Although the foregoing invention has been described in some details for the purposes of clarity of understanding, it will be apparent that certain changes and modifications may be practiced within the scope of the appended claims. It should be noted that there may be alternative ways of implementing both the process and apparatus of the present invention. Accordingly, the present embodiments are to be considered as illustrative and not restrictive, and the invention is not to be limited to the details given herein, and that it may be modified within the scope and equivalence of the appended claims.
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|U.S. Classification||345/474, 345/473|
|International Classification||G06T13/40, G06T13/80|
|Cooperative Classification||G06T13/80, G06T13/40|
|European Classification||G06T13/40, G06T13/80|
|Oct 15, 1997||AS||Assignment|
Owner name: ELECTRIC PLANET, INC., CALIFORNIA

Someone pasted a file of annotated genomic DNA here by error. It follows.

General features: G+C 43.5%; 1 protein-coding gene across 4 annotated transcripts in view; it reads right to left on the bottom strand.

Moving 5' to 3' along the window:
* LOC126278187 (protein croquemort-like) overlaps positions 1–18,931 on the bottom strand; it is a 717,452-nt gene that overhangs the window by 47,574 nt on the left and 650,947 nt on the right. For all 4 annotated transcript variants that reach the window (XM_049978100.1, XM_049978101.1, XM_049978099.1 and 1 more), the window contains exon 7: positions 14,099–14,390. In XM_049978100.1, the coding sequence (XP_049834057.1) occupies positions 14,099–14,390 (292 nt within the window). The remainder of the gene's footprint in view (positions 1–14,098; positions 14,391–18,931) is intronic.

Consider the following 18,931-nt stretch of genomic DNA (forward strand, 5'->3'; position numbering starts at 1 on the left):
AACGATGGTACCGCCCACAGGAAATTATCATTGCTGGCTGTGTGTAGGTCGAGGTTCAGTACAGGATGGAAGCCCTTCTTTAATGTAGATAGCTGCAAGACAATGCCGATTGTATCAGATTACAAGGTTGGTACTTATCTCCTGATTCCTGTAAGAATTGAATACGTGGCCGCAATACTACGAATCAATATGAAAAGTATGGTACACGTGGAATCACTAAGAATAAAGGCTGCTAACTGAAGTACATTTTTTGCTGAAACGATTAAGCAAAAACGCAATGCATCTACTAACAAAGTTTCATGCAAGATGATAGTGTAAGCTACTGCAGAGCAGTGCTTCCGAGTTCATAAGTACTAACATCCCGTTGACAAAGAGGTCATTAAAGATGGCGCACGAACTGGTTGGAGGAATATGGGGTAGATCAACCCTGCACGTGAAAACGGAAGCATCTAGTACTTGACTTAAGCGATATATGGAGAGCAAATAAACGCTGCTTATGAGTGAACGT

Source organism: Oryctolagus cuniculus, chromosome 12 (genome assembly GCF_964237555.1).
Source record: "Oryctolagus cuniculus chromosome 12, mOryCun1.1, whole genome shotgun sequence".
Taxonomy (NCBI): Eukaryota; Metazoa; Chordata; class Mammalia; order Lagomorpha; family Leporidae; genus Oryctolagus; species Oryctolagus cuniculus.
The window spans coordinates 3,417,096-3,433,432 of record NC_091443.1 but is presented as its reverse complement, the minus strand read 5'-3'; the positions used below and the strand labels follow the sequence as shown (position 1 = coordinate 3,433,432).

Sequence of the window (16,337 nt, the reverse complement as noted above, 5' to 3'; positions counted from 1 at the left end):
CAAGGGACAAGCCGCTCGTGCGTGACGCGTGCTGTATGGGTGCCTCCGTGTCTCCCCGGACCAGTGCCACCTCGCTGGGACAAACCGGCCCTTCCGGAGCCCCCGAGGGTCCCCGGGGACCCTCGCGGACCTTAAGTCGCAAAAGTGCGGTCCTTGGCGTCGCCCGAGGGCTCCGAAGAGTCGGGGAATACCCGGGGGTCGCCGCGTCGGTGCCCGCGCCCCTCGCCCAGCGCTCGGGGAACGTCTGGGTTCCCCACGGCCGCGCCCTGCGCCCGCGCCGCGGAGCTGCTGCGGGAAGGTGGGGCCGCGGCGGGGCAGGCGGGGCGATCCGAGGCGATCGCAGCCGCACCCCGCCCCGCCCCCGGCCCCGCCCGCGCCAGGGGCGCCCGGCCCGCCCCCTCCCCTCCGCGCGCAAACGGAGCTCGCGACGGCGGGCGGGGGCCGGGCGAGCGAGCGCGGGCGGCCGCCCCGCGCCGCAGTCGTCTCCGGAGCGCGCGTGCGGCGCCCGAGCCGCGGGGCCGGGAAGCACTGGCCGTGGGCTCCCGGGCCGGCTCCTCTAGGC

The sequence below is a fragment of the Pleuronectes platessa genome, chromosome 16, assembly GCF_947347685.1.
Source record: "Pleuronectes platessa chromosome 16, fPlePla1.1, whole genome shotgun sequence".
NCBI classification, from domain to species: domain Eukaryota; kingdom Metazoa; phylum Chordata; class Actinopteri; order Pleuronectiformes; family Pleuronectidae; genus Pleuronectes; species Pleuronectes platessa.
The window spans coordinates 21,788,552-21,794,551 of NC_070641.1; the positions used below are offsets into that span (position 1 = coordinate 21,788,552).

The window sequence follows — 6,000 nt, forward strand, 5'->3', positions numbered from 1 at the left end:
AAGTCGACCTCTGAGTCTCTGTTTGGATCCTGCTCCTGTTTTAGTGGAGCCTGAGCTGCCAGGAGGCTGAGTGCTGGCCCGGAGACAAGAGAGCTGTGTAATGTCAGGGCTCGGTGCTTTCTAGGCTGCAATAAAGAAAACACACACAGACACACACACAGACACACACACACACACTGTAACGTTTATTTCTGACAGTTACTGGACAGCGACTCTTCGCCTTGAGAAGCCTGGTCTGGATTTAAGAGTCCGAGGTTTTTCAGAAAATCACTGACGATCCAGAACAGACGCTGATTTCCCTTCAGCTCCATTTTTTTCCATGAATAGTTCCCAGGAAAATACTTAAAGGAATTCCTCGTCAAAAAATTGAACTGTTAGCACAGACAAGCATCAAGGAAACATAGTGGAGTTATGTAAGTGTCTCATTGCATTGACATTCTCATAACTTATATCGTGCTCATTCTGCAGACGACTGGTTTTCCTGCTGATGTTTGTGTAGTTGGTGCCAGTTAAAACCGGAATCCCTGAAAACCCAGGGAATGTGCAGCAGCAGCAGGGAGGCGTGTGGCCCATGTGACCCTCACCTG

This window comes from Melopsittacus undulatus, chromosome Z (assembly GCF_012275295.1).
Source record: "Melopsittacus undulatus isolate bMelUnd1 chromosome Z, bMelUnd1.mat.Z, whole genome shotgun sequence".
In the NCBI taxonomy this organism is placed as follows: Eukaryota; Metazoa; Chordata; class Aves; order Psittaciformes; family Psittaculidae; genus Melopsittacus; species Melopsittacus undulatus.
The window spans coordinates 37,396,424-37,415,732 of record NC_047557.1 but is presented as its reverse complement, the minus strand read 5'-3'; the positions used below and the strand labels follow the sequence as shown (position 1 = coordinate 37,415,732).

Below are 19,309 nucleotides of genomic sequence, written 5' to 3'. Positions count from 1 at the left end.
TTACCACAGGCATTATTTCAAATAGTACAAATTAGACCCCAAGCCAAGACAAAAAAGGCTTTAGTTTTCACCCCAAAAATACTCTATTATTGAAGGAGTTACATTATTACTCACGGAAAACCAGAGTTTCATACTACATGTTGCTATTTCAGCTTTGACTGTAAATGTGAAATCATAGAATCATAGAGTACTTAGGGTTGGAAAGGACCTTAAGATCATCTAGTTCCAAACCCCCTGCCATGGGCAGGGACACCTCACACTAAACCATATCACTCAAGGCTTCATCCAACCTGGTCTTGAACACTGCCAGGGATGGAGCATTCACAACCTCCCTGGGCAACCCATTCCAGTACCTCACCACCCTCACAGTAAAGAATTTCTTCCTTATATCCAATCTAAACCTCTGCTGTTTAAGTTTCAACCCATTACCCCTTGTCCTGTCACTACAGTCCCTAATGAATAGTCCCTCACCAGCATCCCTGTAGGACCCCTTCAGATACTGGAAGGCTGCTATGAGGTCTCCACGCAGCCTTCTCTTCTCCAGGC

Free format text: ASSIGNMENT OF ASSIGNORS INTEREST;ASSIGNOR:HUNTER, KEVIN L.;REEL/FRAME:008854/0899
Effective date: 19971015
|Mar 12, 2002||CC||Certificate of correction|
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|Mar 28, 2008||AS||Assignment|
Owner name: ELECTRIC PLANET INTERACTIVE, WASHINGTON
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Effective date: 20080314
|May 23, 2008||AS||Assignment|
Owner name: ELET SYSTEMS L.L.C., DELAWARE
Free format text: ASSIGNMENT OF ASSIGNORS INTEREST;ASSIGNOR:ELECTRIC PLANET INTRACTIVE;REEL/FRAME:020986/0709
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Owner name: ELET SYSTEMS L.L.C.,DELAWARE
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|Feb 24, 2012||FPAY||Fee payment|
Year of fee payment: 12
|Nov 3, 2015||AS||Assignment|
Owner name: MINERAL LASSEN LLC, NEVADA
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Effective date: 20150811